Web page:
Christopher Carbone's Reviews > Empire of Liberty: A History of the Early Republic, 1789-1815

Empire of Liberty by Gordon S. Wood
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May 11, 10

Recommended for: people who want to know how our country started
Read in April, 2010

Empire of Liberty is a gripping narrative on the first 25+ years of the United States of America, the story of how the founding fathers started the nation, how the country saw itself, and how the nation was defined through constant- sometimes suffocating -contradictions.

The book begins with George Washington contemplating the Presidency and how the states contemplated giving up true Independence for interdependency; how being a state subject to a Federal Government chaffed them. As the story unfolds, the reader comes to a realization that should seem obvious, but is not through the lens of history: that our Founding Fathers were as much at odds with each other BACK THEN as we are now (to some extent). The book is a literal "page turner" as the author steps aside and lets the facts speak for themselves. How Washington seemed to be almost afraid of the public; how Adams seemed to hate them; how Hamilton seemed contemptuous of them; and how Jefferson seemed to embrace them.

The book deals frankly with many glaring contradictions: how could a nation the prized Liberty be so expansionist? How could Thomas Jefferson, a man who wanted small, limited government double the size of the nation and later effectively stop trade due to his Presidential whims? How could a nation that wanted freedom of speech pass the Alien and Sedition Acts? How could we say all men are created equal, and then dis-include women, Indians and many immigrants?

To say nothing of slavery.

The book suffers from some extensive "Jefferson Worshiping" that is hard to swallow: they gloss over the fact that he was most likely the biggest hypocrite in American political history (limited government... until HE became President; a little revolution every 10 years is a good thing... but not while HE was in power; all men are created equal... except his slaves). I wish the author had spent as much time explaining all of Jefferson's issues as he did John Adams' (my personal favorite Founding Father) and Aaron Burr's (everyone loves a good villain).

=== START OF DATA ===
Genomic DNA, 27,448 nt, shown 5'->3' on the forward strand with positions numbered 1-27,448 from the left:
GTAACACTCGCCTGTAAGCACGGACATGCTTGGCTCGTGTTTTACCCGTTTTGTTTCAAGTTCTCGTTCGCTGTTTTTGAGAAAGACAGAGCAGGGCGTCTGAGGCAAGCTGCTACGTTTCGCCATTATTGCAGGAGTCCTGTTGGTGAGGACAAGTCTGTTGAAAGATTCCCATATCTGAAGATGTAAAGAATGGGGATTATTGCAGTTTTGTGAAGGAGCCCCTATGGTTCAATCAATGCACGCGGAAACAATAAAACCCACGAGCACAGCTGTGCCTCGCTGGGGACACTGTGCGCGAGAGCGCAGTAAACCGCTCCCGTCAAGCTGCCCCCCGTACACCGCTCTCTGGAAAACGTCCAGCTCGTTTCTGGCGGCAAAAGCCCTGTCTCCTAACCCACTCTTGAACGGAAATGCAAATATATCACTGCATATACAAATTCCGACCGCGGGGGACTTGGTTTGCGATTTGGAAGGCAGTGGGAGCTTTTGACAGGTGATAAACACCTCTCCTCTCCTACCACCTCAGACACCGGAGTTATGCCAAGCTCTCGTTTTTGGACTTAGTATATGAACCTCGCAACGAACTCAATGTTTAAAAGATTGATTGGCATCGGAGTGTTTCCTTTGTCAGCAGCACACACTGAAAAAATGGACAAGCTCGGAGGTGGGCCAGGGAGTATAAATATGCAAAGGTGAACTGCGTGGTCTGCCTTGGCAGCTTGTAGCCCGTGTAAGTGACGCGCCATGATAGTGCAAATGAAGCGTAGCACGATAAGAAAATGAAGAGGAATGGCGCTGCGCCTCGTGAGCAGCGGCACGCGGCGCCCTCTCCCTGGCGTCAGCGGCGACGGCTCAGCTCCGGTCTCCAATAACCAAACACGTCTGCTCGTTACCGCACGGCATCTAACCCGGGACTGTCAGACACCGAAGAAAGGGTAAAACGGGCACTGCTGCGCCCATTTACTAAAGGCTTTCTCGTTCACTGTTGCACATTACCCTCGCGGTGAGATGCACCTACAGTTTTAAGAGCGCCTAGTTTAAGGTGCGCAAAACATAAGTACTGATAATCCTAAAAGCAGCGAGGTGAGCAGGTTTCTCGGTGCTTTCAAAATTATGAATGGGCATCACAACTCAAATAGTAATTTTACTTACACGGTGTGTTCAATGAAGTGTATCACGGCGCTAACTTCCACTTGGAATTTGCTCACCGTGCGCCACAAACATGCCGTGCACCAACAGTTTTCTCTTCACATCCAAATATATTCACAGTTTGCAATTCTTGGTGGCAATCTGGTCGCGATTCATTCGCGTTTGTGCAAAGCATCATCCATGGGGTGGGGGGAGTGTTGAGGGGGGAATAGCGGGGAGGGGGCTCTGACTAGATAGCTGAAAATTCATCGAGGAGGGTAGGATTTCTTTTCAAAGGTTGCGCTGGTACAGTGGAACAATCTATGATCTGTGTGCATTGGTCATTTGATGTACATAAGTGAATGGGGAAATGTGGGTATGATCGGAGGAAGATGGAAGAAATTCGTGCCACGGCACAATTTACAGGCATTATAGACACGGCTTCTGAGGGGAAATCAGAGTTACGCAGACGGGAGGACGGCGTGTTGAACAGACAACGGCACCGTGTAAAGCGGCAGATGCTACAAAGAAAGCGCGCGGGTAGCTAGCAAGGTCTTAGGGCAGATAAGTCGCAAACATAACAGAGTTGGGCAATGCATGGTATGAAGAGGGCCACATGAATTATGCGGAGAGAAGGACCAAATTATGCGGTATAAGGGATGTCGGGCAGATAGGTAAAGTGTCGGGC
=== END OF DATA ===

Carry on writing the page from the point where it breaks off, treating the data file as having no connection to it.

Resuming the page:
But the book does give a good explanation of the evolution of the leader's relationship with the world around them and our "freedoms." And that leads inexorably to slavery, and how, as a nation, we were utterly bound to this paradox, and how the North and the South tried to ignore it as best they could. Of the first 5 Presidents in this Nations history, 4 were slaveholders;' Jefferson and Washington were two of the wealthiest men of their day; almost all their wealth and privilege was derived from their slaves. The book seamlessly tracks the growth of slavery and how it, in effect, crippled the nation while making a very select few filthy, filthy rich. And in that line, lay the infancy of the Civil War.

But the book also chronicles the haze between Constitution and and Andrew Jackson: it leaps at Aaron Burr and Alexander Hamilton, their dual and their lives; it explains American views of England and France, the XYZ affair and Napoleon. The book defines what Americans thought of themselves and how we could fool others and ourselves. Ultimately, the book explains the War of 1812 and how it was actually a second American Revolution, how it kept the British, once and for all, out of US territory, and how the US never again had to deal with its own sovereignty issues.

The book does have slow parts- there is an extended portion dedicated to Art in the period, that I felt dragged and another section on invention that was disappointing. But overall, I was surprised by how well the book moved; I wish it had done more to explain the hypocrisy of Jefferson, Washington and Madison, but there was only so much to go on. I also thought that the book did a fantastic job of explaining how the North and South started to grow apart in the early 1800s and how that separation was due, almost entirely, to slavery.

Overall, this book is a must read for anyone interested in Post Revolutionary America (in effect, this review is 5 stars for them), but I also recommend it to anyone interested in how we started as a country and how we took those first steps into the world.
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